Makes 16-24 wedges

* 8 8-inch tortillas
* 500 g (1 lb.) chicken breasts
* 150g (5 oz) marble cheese, grated
* 150g (5 oz) mozzarella cheese, grated
* 150g (5 oz) smoked gouda cheese, grated
* 1/2 a large onion, sliced
* Honey mustard
* Crushed chili flakes
* Vegetable oil
* Freshly ground pepper

1) Place four of the tortillas on a large baking tray, and spread some mustard on each one.
2) Fry onions with a sprinkling of the chili flakes in a skillet with a little oil until golden brown. Drain and set aside.
3) Brown chicken in skillet until cooked through. Shred with two forks and set aside.
4) Divide the cheese, onions and chicken evenly between the four tortillas. Season with pepper to taste.
5) Cover each with the remaining tortillas and gently press them together.
6) Heat some oil in a large skillet over medium heat. Add the quesadillas one at a time to the skillet and cook until tortillas are a crispy golden brown and the cheese has melted, about 1 - 1½ minutes per side.
7) Transfer to a paper towel-lined plate. Cut each quesadilla into four or six wedges, and serve with guacamole and sour cream.

Now for the dessert. I got the recipe for Death By Chocolate from my mother - thanks, Mom! As I stated above, I have made this many times, always to rave reviews. And it's so simple to make. Very little actual cooking is involved, the tricky part is in the assembly. Here we go.

Death By Chocolate

* 2 packages (4 envelopes) Dream Whip, or other whipped dessert topping
* 2 packages Oetker Double Chocolate Mousse
* 1 large Chocolate Brownie mix (I used Double Chocolate Supreme)
* 4 Skor chocolate bars, crushed
* 1 225g bag of Chocolate Clodhoppers, crushed
* 1 225g bag of Vanilla Clodhoppers, crushed
* 1/3C liqueur (I used Amarula, but have used Kahlua, Frangelico, etc.)
* 2 C + 2 C cold milk (for the Dream Whip and chocolate mousse)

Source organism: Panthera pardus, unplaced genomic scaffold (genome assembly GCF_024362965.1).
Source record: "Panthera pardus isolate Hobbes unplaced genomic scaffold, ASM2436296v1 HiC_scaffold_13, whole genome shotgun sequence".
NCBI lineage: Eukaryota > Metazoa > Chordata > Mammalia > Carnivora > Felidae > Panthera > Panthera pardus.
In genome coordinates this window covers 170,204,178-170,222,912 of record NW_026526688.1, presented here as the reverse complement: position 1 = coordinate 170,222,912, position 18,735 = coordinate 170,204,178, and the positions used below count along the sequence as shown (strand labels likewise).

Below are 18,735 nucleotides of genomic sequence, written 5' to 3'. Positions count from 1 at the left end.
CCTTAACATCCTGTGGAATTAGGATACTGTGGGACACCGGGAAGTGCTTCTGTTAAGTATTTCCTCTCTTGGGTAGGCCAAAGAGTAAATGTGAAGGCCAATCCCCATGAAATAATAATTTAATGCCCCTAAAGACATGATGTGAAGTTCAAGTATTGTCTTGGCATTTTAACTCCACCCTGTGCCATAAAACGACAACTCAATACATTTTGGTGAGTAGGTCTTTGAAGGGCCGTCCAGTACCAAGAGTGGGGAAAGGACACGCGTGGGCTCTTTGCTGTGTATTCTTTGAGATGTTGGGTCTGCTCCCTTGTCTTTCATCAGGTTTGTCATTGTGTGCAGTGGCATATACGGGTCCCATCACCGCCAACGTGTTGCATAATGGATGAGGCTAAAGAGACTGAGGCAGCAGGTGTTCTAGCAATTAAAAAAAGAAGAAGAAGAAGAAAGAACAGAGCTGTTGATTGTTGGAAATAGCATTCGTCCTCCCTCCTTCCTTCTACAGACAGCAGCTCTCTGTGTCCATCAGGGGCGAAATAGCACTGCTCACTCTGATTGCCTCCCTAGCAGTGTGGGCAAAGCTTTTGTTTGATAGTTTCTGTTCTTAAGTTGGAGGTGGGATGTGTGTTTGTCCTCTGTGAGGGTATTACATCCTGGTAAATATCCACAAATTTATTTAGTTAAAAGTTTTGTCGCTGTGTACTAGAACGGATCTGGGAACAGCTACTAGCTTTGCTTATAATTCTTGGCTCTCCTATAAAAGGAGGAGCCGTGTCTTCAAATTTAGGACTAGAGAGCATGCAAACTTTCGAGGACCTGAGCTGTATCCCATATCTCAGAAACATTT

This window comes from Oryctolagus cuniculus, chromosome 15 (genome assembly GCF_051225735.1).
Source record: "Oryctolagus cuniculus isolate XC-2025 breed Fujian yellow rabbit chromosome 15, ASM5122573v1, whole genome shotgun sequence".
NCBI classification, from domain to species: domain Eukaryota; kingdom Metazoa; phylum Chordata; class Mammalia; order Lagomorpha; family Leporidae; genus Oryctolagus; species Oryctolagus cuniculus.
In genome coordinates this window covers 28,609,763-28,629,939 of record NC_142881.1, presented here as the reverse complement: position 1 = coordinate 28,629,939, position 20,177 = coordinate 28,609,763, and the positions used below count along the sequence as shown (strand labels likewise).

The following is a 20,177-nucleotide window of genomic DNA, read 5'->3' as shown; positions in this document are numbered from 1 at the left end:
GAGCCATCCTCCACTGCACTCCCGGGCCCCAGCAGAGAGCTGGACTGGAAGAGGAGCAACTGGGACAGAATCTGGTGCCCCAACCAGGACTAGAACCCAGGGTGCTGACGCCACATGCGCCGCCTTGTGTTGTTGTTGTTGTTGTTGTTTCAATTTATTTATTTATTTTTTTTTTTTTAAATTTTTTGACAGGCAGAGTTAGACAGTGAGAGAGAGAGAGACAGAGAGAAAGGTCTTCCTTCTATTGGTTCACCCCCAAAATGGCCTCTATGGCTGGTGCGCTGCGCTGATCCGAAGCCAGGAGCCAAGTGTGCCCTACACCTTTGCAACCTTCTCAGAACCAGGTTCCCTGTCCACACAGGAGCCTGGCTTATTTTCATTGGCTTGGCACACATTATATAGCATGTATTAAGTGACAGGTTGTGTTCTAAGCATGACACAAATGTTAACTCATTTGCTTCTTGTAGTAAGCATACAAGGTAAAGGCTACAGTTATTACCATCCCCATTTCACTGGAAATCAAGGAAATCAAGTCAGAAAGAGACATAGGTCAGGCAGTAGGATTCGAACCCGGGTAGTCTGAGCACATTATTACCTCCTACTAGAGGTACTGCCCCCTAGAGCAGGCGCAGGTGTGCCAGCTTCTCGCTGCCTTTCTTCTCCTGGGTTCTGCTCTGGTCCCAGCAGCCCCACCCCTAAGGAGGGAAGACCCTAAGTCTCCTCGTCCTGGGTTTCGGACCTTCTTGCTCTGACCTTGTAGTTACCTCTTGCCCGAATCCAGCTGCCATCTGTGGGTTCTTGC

1) Prepare the Dream Whip, the chocolate mousse and the brownies as per package instructions.
2) When the brownies come out of the oven, prick all over with a fork and pour the liqueur over the top. Let sit for 5-10 minutes to let the liqueur soak in.
3) Mix together the crushed Skor bars and clodhoppers in a bowl.
4) Break up the brownies with a fork, making a loose pile.
5) Assemble the dessert in layers in a trifle bowl (or other large dessert bowl) as follows:
* Half of the brownies
* Half of the chocolate mousse
* Half of the Chocolate bar mixture
* Half of the Dream Whip
Repeat, and top with shaved semi-sweet chocolate OR chocolate chips

It should look something like this:

*NOTE* A trifle bowl, as called for in the recipe, is narrow with high sides, but the bowl I used is shallower with a wider bottom, so I had to adjust the quantities somewhat. One batch of brownies just won't stretch far enough for two separate layers, so if you're planning to use a bowl with a wider bottom, I would suggest making 2 batches of brownies, and using one for each layer. Same with the candy bars. The original recipe called for only 8 Skor bars, but I found that that was insufficient for two good-sized layers.

This dessert is something else, and if you're jonesing for your chocolate fix, I can't think of a better way to get it.

The food all went over very well, and although I spent my entire Sunday in the kitchen and was beat by the end of the party, I was happy with the results. More importantly, so were my friends.